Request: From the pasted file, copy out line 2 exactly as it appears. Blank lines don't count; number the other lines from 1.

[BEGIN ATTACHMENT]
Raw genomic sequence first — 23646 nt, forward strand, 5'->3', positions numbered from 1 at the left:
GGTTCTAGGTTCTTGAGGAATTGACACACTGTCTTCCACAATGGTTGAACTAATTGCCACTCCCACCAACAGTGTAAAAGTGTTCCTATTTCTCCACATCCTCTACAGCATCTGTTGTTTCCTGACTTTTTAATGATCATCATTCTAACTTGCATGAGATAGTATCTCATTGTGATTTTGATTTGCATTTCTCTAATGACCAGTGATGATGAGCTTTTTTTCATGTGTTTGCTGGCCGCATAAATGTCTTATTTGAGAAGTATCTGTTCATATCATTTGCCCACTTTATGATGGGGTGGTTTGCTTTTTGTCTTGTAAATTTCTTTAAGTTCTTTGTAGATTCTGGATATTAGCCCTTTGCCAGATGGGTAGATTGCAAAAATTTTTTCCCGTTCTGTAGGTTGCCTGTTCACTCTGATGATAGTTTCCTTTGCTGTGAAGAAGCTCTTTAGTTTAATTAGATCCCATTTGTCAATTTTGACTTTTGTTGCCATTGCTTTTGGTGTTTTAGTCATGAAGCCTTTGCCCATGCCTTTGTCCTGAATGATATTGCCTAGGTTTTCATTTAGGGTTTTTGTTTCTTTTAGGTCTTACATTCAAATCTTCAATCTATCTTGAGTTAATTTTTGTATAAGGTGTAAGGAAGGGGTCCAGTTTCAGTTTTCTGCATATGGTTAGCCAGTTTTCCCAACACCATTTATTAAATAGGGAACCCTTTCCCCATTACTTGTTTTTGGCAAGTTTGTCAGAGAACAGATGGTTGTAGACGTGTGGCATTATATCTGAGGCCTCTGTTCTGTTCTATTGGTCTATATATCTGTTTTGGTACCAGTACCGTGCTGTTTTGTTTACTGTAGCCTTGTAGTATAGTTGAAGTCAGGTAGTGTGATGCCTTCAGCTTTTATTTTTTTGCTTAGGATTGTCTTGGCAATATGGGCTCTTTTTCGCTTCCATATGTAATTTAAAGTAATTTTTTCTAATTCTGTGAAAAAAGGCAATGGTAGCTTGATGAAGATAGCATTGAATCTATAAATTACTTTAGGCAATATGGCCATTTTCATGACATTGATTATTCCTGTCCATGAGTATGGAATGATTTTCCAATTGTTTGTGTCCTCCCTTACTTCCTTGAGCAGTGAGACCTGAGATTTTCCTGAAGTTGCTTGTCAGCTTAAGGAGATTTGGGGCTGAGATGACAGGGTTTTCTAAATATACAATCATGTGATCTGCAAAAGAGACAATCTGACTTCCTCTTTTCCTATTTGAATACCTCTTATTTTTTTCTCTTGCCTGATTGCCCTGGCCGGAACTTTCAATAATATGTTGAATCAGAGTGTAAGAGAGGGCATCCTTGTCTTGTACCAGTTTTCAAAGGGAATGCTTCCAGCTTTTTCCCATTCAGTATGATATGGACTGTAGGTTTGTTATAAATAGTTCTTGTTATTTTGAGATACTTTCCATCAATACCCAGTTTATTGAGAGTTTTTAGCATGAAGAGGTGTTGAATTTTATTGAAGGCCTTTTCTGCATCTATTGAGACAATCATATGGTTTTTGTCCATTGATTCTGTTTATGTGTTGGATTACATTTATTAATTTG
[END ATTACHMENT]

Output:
GGTTCTAGGTTCTTGAGGAATTGACACACTGTCTTCCACAATGGTTGAACTAATTGCCACTCCCACCAACAGTGTAAAAGTGTTCCTATTTCTCCACATCCTCTACAGCATCTGTTGTTTCCTGACTTTTTAATGATCATCATTCTAACTTGCATGAGATAGTATCTCATTGTGATTTTGATTTGCATTTCTCTAATGACCAGTGATGATGAGCTTTTTTTCATGTGTTTGCTGGCCGCATAAATGTCTTATTTGAGAAGTATCTGTTCATATCATTTGCCCACTTTATGATGGGGTGGTTTGCTTTTTGTCTTGTAAATTTCTTTAAGTTCTTTGTAGATTCTGGATATTAGCCCTTTGCCAGATGGGTAGATTGCAAAAATTTTTTCCCGTTCTGTAGGTTGCCTGTTCACTCTGATGATAGTTTCCTTTGCTGTGAAGAAGCTCTTTAGTTTAATTAGATCCCATTTGTCAATTTTGACTTTTGTTGCCATTGCTTTTGGTGTTTTAGTCATGAAGCCTTTGCCCATGCCTTTGTCCTGAATGATATTGCCTAGGTTTTCATTTAGGGTTTTTGTTTCTTTTAGGTCTTACATTCAAATCTTCAATCTATCTTGAGTTAATTTTTGTATAAGGTGTAAGGAAGGGGTCCAGTTTCAGTTTTCTGCATATGGTTAGCCAGTTTTCCCAACACCATTTATTAAATAGGGAACCCTTTCCCCATTACTTGTTTTTGGCAAGTTTGTCAGAGAACAGATGGTTGTAGACGTGTGGCATTATATCTGAGGCCTCTGTTCTGTTCTATTGGTCTATATATCTGTTTTGGTACCAGTACCGTGCTGTTTTGTTTACTGTAGCCTTGTAGTATAGTTGAAGTCAGGTAGTGTGATGCCTTCAGCTTTTATTTTTTTGCTTAGGATTGTCTTGGCAATATGGGCTCTTTTTCGCTTCCATATGTAATTTAAAGTAATTTTTTCTAATTCTGTGAAAAAAGGCAATGGTAGCTTGATGAAGATAGCATTGAATCTATAAATTACTTTAGGCAATATGGCCATTTTCATGACATTGATTATTCCTGTCCATGAGTATGGAATGATTTTCCAATTGTTTGTGTCCTCCCTTACTTCCTTGAGCAGTGAGACCTGAGATTTTCCTGAAGTTGCTTGTCAGCTTAAGGAGATTTGGGGCTGAGATGACAGGGTTTTCTAAATATACAATCATGTGATCTGCAAAAGAGACAATCTGACTTCCTCTTTTCCTATTTGAATACCTCTTATTTTTTTCTCTTGCCTGATTGCCCTGGCCGGAACTTTCAATAATATGTTGAATCAGAGTGTAAGAGAGGGCATCCTTGTCTTGTACCAGTTTTCAAAGGGAATGCTTCCAGCTTTTTCCCATTCAGTATGATATGGACTGTAGGTTTGTTATAAATAGTTCTTGTTATTTTGAGATACTTTCCATCAATACCCAGTTTATTGAGAGTTTTTAGCATGAAGAGGTGTTGAATTTTATTGAAGGCCTTTTCTGCATCTATTGAGACAATCATATGGTTTTTGTCCATTGATTCTGTTTATGTGTTGGATTACATTTATTAATTTG